The Dry Fly blend is 60 percent corn, 20 percent wheat, 20 percent barley, all from local crops.
Each bottle costs $64.95 — reflecting the 101 proof quality of the blend.
Spokane craft distillery Dry Fly will release its first batch of bourbon on July 30, company co-founder Don Poffenroth said.
The company will host a release party at its downtown distillery, at 1003 E. Trent, the evening before. Seattle will receive the bourbon the following week.
Called Dry Fly Washington State Bourbon, this is the first bourbon from Dry Fly Distilling. It has a gin, vodka and wheat whiskey lineup of spirits. The retail price will be in the $64 per fifth range.
UPDATED at 5:00 p.m. Thursday April 7
The cost of the fifth of Washington Bourbon will be $64.95, said Don Poffenroth. That's fairly equivalent to the price charged for Dry Fly's whiskey, if you figure 101-proof bourbon packs 20 percent more alcohol per fifth, he said.
And, about 60 percent of the price on the shelf will be due to taxes, Poffenroth said.
Spokane's Dry Fly Distilling is about 30 days from releasing its newest product, Dry Fly Washington Bourbon.
A considerable period of time was required to gain regulatory approval of the product's new label, said co-founder Don Poffenroth.
The company is currently involved in an expansion of its downtown facility, in order to add three more fermenters.
No formal launch party is planned. But Poffenroth said he expects the release will generate considerable interest among the distillery's customers.
Dry Fly now makes a gin, vodka and wheat whiskey. Products are available at its distillery and at some state liquor outlets.
We asked Dry Fly's Don Poffenroth to explain why the Spokane-based craft distillery is adding a full-time worker and three new fermenting machines to boost production capacity.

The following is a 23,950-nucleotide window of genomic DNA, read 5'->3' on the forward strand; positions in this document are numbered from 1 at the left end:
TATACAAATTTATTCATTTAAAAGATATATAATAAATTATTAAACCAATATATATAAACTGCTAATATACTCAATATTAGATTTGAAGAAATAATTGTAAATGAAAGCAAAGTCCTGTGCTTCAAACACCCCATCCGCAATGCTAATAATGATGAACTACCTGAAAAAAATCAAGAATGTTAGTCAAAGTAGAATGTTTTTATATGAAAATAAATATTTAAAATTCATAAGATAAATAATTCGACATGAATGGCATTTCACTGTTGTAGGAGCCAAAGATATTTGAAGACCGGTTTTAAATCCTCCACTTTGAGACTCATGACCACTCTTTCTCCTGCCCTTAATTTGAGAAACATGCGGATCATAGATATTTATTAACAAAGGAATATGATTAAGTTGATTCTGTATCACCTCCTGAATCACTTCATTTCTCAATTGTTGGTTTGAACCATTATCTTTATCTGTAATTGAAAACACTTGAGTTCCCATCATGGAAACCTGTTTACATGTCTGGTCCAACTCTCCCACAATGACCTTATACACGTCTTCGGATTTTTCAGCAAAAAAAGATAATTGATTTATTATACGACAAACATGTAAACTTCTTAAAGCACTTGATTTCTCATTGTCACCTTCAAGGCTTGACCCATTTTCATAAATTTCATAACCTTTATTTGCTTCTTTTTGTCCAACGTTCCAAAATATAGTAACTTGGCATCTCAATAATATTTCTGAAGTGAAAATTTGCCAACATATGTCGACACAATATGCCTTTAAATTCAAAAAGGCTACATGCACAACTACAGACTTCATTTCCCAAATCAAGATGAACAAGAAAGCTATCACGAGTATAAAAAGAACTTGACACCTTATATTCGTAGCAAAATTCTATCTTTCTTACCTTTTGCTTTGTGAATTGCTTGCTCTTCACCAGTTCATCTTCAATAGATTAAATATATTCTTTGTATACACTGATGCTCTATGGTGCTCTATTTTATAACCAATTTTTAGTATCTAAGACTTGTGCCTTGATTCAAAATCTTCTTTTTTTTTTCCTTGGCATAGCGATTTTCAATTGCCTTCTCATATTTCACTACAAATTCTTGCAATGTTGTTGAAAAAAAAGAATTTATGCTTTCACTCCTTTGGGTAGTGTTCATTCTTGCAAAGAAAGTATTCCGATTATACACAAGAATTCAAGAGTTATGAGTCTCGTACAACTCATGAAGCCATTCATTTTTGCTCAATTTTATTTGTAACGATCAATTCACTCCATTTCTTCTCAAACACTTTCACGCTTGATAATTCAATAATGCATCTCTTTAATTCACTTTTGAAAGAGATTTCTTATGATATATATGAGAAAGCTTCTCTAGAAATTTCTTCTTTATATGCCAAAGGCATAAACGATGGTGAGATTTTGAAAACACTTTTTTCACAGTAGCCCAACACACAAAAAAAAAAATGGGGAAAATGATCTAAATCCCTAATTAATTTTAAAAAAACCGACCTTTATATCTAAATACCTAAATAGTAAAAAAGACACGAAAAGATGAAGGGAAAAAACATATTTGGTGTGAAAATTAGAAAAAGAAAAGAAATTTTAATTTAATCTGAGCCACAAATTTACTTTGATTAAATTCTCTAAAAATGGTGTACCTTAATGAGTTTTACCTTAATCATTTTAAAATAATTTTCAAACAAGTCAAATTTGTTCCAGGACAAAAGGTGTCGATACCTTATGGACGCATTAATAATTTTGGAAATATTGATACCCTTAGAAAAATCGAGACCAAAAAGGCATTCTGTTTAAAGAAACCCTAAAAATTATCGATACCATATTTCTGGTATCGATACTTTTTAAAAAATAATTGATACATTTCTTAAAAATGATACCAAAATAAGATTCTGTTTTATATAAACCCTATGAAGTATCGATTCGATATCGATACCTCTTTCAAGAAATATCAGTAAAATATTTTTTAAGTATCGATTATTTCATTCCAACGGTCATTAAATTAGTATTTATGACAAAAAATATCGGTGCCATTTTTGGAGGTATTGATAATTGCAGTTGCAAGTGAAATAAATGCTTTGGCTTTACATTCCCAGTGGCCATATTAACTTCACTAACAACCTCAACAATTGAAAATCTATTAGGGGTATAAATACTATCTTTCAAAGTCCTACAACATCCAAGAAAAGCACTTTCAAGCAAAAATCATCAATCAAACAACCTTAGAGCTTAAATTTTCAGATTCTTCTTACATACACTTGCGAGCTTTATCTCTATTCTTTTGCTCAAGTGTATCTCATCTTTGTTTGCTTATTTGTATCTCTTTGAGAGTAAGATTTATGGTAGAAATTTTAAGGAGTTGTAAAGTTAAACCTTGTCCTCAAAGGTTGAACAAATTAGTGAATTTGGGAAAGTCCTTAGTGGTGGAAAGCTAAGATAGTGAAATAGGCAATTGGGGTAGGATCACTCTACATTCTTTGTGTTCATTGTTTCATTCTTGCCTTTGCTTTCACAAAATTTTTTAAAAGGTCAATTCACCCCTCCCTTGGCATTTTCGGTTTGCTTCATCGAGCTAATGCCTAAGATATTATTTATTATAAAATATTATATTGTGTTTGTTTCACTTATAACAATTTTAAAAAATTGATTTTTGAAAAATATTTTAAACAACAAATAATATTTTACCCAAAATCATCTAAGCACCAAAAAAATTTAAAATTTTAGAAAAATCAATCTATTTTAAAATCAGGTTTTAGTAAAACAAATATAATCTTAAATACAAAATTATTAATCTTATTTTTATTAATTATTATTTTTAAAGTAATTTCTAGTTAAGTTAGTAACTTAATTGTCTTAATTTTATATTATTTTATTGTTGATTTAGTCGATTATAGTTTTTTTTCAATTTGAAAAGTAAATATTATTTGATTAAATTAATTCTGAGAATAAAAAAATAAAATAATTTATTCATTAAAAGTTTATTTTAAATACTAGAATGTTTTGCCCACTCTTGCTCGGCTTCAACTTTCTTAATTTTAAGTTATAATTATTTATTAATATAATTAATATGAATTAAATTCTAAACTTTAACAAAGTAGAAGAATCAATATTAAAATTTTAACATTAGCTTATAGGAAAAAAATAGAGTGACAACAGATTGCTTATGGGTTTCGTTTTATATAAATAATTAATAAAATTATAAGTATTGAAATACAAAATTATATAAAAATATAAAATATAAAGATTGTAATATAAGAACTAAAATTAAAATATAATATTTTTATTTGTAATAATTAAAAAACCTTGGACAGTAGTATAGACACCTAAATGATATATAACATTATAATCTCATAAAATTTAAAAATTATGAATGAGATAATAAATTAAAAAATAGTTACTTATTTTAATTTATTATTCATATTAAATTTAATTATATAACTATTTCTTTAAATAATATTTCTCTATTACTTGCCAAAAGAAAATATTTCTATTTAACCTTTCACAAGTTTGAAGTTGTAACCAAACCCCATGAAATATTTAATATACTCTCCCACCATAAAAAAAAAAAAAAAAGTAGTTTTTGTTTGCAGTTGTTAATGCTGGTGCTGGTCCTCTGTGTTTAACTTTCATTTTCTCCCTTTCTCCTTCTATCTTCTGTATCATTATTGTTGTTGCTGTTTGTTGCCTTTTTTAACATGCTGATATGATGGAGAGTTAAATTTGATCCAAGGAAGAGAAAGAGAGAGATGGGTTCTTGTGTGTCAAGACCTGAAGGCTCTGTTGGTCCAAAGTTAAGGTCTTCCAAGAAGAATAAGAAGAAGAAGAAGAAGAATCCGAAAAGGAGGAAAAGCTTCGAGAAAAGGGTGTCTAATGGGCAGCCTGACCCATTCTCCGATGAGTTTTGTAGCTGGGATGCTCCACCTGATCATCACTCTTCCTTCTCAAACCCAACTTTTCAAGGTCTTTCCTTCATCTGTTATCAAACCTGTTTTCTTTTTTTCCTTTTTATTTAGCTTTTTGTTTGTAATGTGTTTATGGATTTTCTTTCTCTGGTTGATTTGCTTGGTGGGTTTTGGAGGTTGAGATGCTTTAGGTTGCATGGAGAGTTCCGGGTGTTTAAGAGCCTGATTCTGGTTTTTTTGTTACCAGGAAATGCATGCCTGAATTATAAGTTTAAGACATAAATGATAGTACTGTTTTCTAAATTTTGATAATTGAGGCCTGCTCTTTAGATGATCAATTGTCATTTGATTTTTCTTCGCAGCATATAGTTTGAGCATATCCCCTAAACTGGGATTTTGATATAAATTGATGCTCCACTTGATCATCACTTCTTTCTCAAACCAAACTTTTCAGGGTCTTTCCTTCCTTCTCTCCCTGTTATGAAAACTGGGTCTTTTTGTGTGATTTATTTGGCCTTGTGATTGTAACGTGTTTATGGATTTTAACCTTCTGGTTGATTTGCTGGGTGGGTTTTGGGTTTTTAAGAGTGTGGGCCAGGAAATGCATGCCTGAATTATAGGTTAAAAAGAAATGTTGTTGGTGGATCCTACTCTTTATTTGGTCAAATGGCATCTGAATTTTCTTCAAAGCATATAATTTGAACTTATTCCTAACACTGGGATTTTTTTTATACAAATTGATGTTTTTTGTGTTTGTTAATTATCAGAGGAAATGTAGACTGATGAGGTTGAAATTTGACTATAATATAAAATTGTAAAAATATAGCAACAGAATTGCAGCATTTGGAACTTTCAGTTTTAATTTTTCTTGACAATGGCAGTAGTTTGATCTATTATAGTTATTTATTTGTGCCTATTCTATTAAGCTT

This is a 2-minute, 40 second phone interview in which Poffenroth describes the reason for that investment.
Spokane's Dry Fly Distilling is a few months from adding a swing shift to increase production in its downtown facility.
Co-founder Don Poffenroth said much of the increased production will be for whiskeys. Dry Fly is selling a popular all-wheat whiskey, plans to release a new bourbon whiskey this year, then introduce a “Brand X” whiskey that's still in stealth mode.
The firm produced roughly 20,000 gallons last year of Dry Fly gin, vodka and whiskey. By adding the new swing shift, it will run somewhere between 30,000 and 32,000 gallons this year, he said.
Dry Fly has added one full-time worker for the swing shift. It's also spent roughly $30,000 for new fermenters to handle increased production. It now has four full-time workers plus two part-timers.
And for those who want to enjoy Saturday packaging shifts, the schedule is already booked out a full year, said Poffenroth.
OLYMPIA — Dry Fly Distillery and any other “craft” maker of distilled liquor will be able to grow three times larger than the current limits under a bill that passed the House Wednesday.
Small or craft distilleries were unknown in Washington two years ago when the Legislature passed a law allowing operators to make up to 20,000 gallons of distilled spirits. Dry Fly of Spokane was the first to open, and now there are 26 companies around the state that hold or have applied for a license, Rep. Alex Wood, D-Spokane said. They use local farm products and are becoming “another industry for our state,” he said.
But in setting up the law, the Legislature picked an arbitrary limit of 20,000 gallons, he said. Senate Bill 6458 raises that to 60,000 gallons. The House approved the measure 97-1, and sent it back to the Senate because of a minor amendment to one section.